Five tips to avoid the pitfalls
So, what can be done for the up-and-coming international business?
Ultimately it is about staying ahead of the curve and understanding that the greater the exposure you have to an international footing and making sure that you are conscientious of where the risks may be.
Some tips to set you on the right track
- Stay vigilant and monitor your space - Most of the time, bad actors are opportunists and once caught will quickly move on to the next target. As a result, actively monitoring the key places where you could be at risk offers you the opportunity to nip any infractions in the bud.
- Make sure that your offering is high-quality and has a unique and protected look and feel - When you bring a product to market, it is important to know that when it is a success, others will look to piggyback off it. In fact, the more successful it is, the more there will be an attempt to capitalise. That is why it is key to make sure that your genuine version is of the best quality and has a distinct brand appeal that cannot be siphoned off. This means that when you bring something to market ahead of everyone else, you also stay ahead of the pack as no one else looks and feels quite like you.
- Domain names are cheap, make sure you grab some defensive registrations - Large businesses can always benefit from securing a range of different domains around their key domains. There are some which should be registered as they are typically a source of phishing and spamming, and others which simply make sense to not let anyone else have. A small yearly budget can bring a lot of peace of mind in this space – and it is advantageous to speak to specialists about exactly where the risk lies.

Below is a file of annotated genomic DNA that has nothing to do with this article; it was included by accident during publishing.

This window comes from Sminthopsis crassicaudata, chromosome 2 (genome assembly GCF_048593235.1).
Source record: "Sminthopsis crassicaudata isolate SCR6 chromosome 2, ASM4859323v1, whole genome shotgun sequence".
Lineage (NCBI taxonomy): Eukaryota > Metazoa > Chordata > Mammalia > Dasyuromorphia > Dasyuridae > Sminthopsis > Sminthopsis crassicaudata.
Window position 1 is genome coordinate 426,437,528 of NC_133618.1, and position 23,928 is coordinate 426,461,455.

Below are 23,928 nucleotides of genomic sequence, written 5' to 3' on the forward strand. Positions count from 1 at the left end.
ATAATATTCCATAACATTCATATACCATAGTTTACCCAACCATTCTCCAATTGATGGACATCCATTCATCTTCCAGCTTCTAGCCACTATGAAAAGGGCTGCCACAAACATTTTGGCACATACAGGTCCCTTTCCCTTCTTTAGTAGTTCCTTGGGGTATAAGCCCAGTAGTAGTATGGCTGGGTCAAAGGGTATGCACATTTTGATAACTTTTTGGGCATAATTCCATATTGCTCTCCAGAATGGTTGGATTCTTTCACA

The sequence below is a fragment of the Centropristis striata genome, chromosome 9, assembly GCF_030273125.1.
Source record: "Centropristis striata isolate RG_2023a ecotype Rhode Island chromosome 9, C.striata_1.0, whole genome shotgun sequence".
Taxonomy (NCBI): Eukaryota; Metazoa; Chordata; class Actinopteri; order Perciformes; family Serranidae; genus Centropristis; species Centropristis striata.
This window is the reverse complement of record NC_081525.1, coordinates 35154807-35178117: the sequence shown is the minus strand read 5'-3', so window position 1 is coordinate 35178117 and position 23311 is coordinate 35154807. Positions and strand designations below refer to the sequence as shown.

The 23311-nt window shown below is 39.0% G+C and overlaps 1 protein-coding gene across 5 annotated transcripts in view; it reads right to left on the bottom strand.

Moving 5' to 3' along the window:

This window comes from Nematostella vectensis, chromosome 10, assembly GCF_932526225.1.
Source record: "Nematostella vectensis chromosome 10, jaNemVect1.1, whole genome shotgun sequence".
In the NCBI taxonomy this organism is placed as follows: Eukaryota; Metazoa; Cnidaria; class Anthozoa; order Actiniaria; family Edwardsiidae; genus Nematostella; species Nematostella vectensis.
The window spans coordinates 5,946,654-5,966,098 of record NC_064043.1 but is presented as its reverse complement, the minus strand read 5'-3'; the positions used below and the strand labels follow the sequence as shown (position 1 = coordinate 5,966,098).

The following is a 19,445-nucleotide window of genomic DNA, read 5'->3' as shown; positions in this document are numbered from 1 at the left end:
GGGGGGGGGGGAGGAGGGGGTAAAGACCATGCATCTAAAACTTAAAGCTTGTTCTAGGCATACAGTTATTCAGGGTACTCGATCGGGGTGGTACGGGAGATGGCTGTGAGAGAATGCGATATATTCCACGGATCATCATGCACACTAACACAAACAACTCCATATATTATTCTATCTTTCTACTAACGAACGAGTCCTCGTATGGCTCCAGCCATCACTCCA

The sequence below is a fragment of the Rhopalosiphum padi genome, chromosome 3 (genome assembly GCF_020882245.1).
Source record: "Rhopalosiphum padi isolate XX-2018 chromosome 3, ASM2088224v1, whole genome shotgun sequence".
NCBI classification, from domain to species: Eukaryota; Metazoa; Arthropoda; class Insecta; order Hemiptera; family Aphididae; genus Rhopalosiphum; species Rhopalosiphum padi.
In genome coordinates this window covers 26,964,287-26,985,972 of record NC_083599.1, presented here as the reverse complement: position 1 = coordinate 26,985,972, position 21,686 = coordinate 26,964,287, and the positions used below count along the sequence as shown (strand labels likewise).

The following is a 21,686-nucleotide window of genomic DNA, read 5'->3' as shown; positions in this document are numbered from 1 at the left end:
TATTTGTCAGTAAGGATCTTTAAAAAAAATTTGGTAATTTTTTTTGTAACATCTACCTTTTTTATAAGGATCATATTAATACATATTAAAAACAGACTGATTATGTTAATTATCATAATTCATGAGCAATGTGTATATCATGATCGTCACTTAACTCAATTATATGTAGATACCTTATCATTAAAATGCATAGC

- Stay on top of your cybersecurity - Internal cybersecurity is important, and small breaches tend to signal to bad actors that a target is ripe for stress testing. As stated above, this can lead to some absolute worst-case scenarios where bad actors spoof your email accounts and reach out to customers and clients – with devastating effects on your reputation and trust. Making sure that your organisation is equipped and well-drilled in cybersecurity reduces this risk significantly.
- Allocate resources for growth to protect your emerging markets - Finally, if you’re a rapidly growing business, it is a smart move to allocate a percentage of your profit into safeguarding your growth. At the beginning, this may be spent on things like trade marks which can provide you with a foundation of brand protection in the markets you are gaining a reputation in. Later, once you have consolidated your successes, you will find that these assets are in place and can be the foundation for further growth. This stops you from getting locked out of markets early as you find yourself suffering from success.
So that was a bit of a whistlestop tour as it relates to some of the key things we see in the online space.
I hope that you’ve found it useful.
As stated above, the big problem that many people face is getting too big too fast online, and being exposed to a whole host of different markets and audiences that includes some people who will look to take advantage.
Ultimately success draws a target on your back – you just have to be ready to fend off any unwelcome attacks.
What do you think? Have you or anyone you know experienced any of these issues?
I would love to hear from you about this, you can get in touch with me the usual way.
Have a great week.
All the best,